After Days of Future Past effectively rebooted the entire series by rewriting the future, the series comes full circle by bringing back a bunch of familiar superpowers in teenage form — Cyclops, Jean Grey, Angel, Nightcrawler, and Storm.
X-Men: Apocalypse trailers begged answers for the questions: Who will join the mutant megalomaniac En Sabah Nur? Who will fight to stop him?
After seeing the movie, I’m prepared to answer those questions with another: Who cares?
X-Men: Apocalypse contains everything terrible about the X-Men movies, turns all of the good into a routine exercise, and spins its way to an anti-climactic finish for the second worst entry in the entire franchise.
Talk about being a shell of its former self — you would think Bryan Singer had hit his stride after releasing back to back critical darlings X-Men: First Class and the aforementioned DoFP.
Batman v Superman: Dawn of Justice was supposed to compete directly with Captain America: Civil War by releasing on the same day, but Warner Bros. decided — wisely — that more money was to be made without forcing audiences to choose between two huge tentpoles.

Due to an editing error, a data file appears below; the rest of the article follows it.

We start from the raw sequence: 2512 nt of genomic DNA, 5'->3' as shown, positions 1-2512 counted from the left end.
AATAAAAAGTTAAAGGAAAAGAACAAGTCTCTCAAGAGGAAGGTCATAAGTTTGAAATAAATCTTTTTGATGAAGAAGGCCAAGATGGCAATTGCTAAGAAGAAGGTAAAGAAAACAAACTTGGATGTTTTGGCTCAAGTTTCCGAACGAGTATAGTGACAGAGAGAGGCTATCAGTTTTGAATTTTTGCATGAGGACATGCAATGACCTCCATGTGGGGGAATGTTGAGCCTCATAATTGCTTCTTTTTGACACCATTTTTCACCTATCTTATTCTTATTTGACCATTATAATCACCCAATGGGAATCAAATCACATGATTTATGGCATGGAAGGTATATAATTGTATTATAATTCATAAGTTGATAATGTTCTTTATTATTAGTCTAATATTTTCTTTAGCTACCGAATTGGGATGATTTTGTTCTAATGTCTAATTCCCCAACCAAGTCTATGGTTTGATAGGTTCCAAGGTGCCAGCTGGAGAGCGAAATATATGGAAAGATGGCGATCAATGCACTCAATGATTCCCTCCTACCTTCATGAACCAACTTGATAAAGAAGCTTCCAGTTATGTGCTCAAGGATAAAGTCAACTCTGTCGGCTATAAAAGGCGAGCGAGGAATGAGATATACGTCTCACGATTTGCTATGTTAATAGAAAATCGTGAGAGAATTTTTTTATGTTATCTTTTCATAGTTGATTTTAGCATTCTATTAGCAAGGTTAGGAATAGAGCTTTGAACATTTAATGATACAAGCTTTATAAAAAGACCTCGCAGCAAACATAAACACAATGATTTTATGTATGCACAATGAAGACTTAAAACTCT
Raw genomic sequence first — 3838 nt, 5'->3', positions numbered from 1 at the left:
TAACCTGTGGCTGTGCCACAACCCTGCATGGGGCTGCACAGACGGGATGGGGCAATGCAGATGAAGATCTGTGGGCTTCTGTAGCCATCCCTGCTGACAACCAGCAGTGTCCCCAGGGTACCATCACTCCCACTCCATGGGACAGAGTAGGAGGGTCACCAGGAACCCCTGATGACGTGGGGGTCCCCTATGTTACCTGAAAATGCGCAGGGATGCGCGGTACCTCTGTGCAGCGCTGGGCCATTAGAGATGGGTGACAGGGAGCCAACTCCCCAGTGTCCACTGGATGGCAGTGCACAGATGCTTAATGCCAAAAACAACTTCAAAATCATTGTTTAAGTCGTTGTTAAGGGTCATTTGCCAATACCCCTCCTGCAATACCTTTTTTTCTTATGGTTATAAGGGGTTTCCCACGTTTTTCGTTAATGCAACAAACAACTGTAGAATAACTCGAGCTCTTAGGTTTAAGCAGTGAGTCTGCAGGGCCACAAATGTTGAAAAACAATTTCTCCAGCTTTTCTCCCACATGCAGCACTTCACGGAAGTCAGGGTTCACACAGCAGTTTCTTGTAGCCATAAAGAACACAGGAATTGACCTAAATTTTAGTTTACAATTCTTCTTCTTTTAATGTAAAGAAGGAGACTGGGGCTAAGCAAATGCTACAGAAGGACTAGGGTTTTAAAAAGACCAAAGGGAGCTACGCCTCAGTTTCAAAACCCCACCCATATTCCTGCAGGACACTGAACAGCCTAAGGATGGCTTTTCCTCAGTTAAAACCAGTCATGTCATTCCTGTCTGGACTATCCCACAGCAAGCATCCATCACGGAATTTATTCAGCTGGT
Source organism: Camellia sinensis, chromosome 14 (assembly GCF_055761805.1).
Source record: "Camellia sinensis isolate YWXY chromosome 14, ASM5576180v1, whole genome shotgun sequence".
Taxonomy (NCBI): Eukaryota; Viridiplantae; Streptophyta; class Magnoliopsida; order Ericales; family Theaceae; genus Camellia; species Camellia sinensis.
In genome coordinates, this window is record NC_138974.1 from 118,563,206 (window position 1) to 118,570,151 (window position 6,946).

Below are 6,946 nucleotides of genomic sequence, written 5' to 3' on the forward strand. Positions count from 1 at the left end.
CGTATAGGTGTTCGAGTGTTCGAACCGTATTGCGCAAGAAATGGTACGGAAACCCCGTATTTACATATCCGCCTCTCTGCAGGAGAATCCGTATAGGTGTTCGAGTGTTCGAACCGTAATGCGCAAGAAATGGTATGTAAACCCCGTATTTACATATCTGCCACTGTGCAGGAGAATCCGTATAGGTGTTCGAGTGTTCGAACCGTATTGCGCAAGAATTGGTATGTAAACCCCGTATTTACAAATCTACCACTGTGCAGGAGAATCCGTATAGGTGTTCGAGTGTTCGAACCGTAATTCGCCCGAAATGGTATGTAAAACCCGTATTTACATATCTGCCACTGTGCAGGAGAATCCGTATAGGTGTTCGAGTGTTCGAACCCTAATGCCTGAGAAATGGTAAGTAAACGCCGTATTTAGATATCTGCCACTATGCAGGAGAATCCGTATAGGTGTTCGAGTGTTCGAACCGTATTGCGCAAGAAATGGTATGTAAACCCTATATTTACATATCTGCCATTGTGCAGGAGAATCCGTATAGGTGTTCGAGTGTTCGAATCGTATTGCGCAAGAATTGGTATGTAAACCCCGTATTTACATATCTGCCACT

But both studios knew their movies would be compared ad nauseum — each containing a similar premise where its lead titans would wage war against each other. DC, owning the most famous and more established comic book properties in Superman and Batman, still had a bit more of an uphill climb gearing up for its cinematic universe while Marvel looked forward to continuing its runoff to a climactic Infinity War one-two punch that begins in 2018 — ten years after Iron Man kicked off Phase One.
And it’s clear, after having seen Civil War, that my preference is Marvel’s movie. Not that I have to choose — one can be a fan of both comic movies and companies just like one can be a fan of Warner Bros., Universal Studios, and 20th Century Fox. I love both Guardians of the Galaxy and The Dark Knight without feeling the need to draw lines from one to the other.